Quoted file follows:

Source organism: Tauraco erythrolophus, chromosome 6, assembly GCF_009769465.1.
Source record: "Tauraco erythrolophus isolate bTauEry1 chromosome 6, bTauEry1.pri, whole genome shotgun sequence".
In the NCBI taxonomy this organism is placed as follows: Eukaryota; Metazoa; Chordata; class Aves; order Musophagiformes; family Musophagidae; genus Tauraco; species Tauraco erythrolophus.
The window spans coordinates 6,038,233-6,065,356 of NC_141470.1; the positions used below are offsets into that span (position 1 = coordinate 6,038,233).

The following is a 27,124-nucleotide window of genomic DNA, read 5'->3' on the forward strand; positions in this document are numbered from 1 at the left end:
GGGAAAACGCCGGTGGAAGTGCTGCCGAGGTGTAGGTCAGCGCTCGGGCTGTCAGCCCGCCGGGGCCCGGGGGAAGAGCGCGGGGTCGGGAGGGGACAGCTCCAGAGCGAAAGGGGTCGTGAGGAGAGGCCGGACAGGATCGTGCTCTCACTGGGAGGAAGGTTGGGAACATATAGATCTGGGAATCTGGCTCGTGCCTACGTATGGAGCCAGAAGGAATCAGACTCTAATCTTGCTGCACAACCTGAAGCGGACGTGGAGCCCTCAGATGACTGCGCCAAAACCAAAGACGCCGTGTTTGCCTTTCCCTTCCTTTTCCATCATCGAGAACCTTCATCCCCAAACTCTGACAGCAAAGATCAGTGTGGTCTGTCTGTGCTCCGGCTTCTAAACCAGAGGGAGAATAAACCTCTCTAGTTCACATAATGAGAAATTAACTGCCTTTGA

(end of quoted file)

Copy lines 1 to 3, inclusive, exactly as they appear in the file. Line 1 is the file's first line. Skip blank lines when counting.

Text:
Source organism: Tauraco erythrolophus, chromosome 6, assembly GCF_009769465.1.
Source record: "Tauraco erythrolophus isolate bTauEry1 chromosome 6, bTauEry1.pri, whole genome shotgun sequence".
In the NCBI taxonomy this organism is placed as follows: Eukaryota; Metazoa; Chordata; class Aves; order Musophagiformes; family Musophagidae; genus Tauraco; species Tauraco erythrolophus.